State-By-State Hay Summary

(Journal photo by Jennifer Theurer.)

State-By-State Hay Summary

Colorado—In the June 6 report, compared to the last report, trade activity and demand light. Triticale haylage harvest in southeast Colorado has begun. First cutting alfalfa across the state is underway. Stable hay sold mostly steady. Growers and buyers are beginning to contract new crop first cutting baled alfalfa in northeast Colorado. Growers are reducing old crop asking prices in an effort to limit carry over. According to the NASS Colorado Crop Progress Report for week ending June 2, alfalfa first cutting harvested is 12%.

Missouri—In the June 6 report, compared to last report, demand is light to moderate. The supply of hay is light to moderate. Hay progress continues to move along at a good pace. Despite rains and weather interruptions producers are still ahead of the five year average. As of the start of this week the first cutting of alfalfa is 54% complete and other hay is at 34% done. Some new crop hay is moving around prices have remained surprisingly strong.

Nebraska—In the June 6 report, compared to last report, bales of old crop and new crop hay too lightly tested for a market comparison. Ground and delivered hay and new crop alfalfa, dehydrated pellets sold steady. Demand is very light for old and new crop hay. Few, isolated sales of new crop alfalfa sold in the easy to transport large squares and small squares in 21 pack bundles. New crop rounds of alfalfa currently at a standstill from reporting contacts. Western area and the far north central areas are a tick dry on top. But haying conditions are very good with some producers getting dairy quality hay on first cutting. Contacts along with their agronomist around Lexington to Gothenburg areas probed the ground in various fields with a 4-foot prob and soil profile was wet the entire depth. Grass meadows are looking very good and could produce a lot of hay if the conditions continue in a positive way.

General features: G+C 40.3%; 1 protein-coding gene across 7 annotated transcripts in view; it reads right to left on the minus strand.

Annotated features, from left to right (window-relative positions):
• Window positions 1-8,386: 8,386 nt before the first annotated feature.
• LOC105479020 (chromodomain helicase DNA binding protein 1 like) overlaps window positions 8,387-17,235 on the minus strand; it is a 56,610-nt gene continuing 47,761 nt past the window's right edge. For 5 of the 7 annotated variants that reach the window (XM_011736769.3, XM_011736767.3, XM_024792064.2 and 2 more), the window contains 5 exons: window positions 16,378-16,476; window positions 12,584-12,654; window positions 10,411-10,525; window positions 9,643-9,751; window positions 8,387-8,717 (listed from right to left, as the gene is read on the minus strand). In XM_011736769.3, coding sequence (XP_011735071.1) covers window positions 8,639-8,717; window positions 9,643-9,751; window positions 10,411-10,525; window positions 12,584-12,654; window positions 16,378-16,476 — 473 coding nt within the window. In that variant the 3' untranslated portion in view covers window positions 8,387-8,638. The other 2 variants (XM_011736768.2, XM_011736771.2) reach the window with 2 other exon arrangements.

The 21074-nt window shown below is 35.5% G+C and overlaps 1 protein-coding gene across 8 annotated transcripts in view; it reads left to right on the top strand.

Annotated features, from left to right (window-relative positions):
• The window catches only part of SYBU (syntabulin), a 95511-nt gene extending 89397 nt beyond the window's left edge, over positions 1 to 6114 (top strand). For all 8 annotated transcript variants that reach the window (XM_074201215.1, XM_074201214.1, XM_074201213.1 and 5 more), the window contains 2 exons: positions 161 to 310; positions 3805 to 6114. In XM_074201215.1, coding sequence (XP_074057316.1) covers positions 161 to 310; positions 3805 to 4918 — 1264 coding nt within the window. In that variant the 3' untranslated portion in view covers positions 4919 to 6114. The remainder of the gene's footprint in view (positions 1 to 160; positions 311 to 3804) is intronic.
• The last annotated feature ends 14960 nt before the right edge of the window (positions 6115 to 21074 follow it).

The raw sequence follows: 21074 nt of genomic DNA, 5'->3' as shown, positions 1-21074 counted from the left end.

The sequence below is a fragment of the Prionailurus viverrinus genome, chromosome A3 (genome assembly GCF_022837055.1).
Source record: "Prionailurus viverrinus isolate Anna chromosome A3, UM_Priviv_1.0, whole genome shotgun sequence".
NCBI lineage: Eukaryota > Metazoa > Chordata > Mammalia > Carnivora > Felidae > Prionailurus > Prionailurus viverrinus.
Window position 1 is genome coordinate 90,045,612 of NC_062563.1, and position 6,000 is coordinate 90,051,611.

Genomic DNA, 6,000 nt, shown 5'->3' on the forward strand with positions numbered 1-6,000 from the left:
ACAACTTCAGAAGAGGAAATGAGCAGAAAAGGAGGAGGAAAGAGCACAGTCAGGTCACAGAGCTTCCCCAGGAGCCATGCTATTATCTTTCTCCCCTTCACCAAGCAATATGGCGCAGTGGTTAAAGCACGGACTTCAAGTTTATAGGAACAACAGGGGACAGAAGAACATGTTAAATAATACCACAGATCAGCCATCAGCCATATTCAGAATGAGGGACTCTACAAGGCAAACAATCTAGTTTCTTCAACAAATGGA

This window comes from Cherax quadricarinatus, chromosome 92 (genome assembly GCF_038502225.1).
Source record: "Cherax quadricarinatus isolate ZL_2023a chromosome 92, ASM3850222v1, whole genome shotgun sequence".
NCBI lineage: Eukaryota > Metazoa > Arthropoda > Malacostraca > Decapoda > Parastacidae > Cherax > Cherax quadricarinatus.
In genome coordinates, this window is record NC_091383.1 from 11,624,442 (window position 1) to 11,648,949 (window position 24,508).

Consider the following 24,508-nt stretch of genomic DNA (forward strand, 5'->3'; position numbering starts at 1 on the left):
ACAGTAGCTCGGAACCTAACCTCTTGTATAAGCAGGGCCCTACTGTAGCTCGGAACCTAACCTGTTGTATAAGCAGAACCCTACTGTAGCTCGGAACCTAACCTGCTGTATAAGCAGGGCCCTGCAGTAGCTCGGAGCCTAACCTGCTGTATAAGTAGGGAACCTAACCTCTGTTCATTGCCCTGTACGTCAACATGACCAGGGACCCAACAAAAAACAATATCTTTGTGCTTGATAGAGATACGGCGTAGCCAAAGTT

Oklahoma—In the June 7 report, compared to the last report, hay trade is slow to a standstill. As we continue with rain across the state, getting the first cutting baled and producers in their fields have made it difficult. Still, a lot of old crop hay to be sold. Next report will be released June 21.

Texas—In the May 31 report, hay prices are mostly steady to firm. Hay demand is picking up. Some excess old crop hay as well as some first cutting are beginning to move, but the majority of the hay moving is still previously contracted loads that are now being delivered. Winter wheat in the Panhandle is beginning to be laid down for hay, as the lack of precipitation in the last month has caused producers to lay it down for hay instead of hold on to the crop for grain production. First cutting has wrapped up across the majority of the state. Next report will be released June 14.

South Dakota—In the June 7 report, compared to last report, demand and movement have been lower than normal with prices being unsettled. Producers are cutting right now but it is supposed to rain this weekend which might slow them down. According to the U.S. Drought Monitor website, South Dakota is mostly under normal soil conditions except for western South Dakota is under abnormally dry to moderately dry soil conditions.

New Mexico—In the June 7 report, compared to last report, sales are steady and the demand is low in some parts of the state. There has been little to no moisture across the state. Alfalfa hay for the first cutting is 80% complete, southern part of the state are 14 % into their second cutting. According to NASS, New Mexico field office June 2, hay and roughage supplies were reported as 42% very short, 46% short, 11% adequate, and 1% surplus, compared with 41% very short, 48% short, and 11% adequate last week. Stock water supplies were reported as 64 percent very short, 17 percent short, 18 percent adequate, and 1 percent surplus, compared with 60% very short, 22% short, and 18% adequate last week.

Wyoming—In the May 30 report, compared to last week, hay prices steady on thin test of the market. Demand was light. Some producers are thinking of starting next week on alfalfa production especially in fields that have a lot of weeds like mustard. Cool weather continues across the region and the eastern third of the state is abnormally dry per U.S. drought monitoring. Next report will be released June 13.

Montana—In the May 31 report, compared to last report, hay was too lightly tested to develop any market trend. Hay sales were near a standstill week. Showers and afternoon thunderstorms fell in many locations this week which helped further improve drought conditions in the east and central portions of the state. Some producers are starting to talk about new crop prices but many remain unclear on where they want to price new crop hay. Only one small contract of new crop hay was seen this week. Western drought conditions continue to see expansion as most locations in western Montana missed the rainfall this past week. Very light demand continues to be seen as most ranchers have turned out pairs for the year. Demand for straw is light as heavy straw supplies continue to be seen especially in the northern portion of the state. Next report will be released June 14.